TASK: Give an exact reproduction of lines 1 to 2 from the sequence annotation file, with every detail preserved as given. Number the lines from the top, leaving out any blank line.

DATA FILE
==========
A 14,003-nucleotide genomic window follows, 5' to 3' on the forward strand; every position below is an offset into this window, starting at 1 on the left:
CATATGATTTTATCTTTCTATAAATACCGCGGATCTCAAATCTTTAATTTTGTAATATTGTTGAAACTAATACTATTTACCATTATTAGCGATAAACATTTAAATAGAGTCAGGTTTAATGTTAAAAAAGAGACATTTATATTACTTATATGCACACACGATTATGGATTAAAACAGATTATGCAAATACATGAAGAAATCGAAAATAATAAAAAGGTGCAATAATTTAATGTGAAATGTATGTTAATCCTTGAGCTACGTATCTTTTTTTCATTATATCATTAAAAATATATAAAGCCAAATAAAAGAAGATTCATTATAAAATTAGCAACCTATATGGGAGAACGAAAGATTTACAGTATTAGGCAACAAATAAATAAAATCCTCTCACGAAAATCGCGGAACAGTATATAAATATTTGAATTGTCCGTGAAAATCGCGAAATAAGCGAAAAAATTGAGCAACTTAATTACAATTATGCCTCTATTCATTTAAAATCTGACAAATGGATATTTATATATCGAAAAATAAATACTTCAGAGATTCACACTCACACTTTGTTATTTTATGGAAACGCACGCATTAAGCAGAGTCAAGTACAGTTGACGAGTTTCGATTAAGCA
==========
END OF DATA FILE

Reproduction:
A 14,003-nucleotide genomic window follows, 5' to 3' on the forward strand; every position below is an offset into this window, starting at 1 on the left:
CATATGATTTTATCTTTCTATAAATACCGCGGATCTCAAATCTTTAATTTTGTAATATTGTTGAAACTAATACTATTTACCATTATTAGCGATAAACATTTAAATAGAGTCAGGTTTAATGTTAAAAAAGAGACATTTATATTACTTATATGCACACACGATTATGGATTAAAACAGATTATGCAAATACATGAAGAAATCGAAAATAATAAAAAGGTGCAATAATTTAATGTGAAATGTATGTTAATCCTTGAGCTACGTATCTTTTTTTCATTATATCATTAAAAATATATAAAGCCAAATAAAAGAAGATTCATTATAAAATTAGCAACCTATATGGGAGAACGAAAGATTTACAGTATTAGGCAACAAATAAATAAAATCCTCTCACGAAAATCGCGGAACAGTATATAAATATTTGAATTGTCCGTGAAAATCGCGAAATAAGCGAAAAAATTGAGCAACTTAATTACAATTATGCCTCTATTCATTTAAAATCTGACAAATGGATATTTATATATCGAAAAATAAATACTTCAGAGATTCACACTCACACTTTGTTATTTTATGGAAACGCACGCATTAAGCAGAGTCAAGTACAGTTGACGAGTTTCGATTAAGCA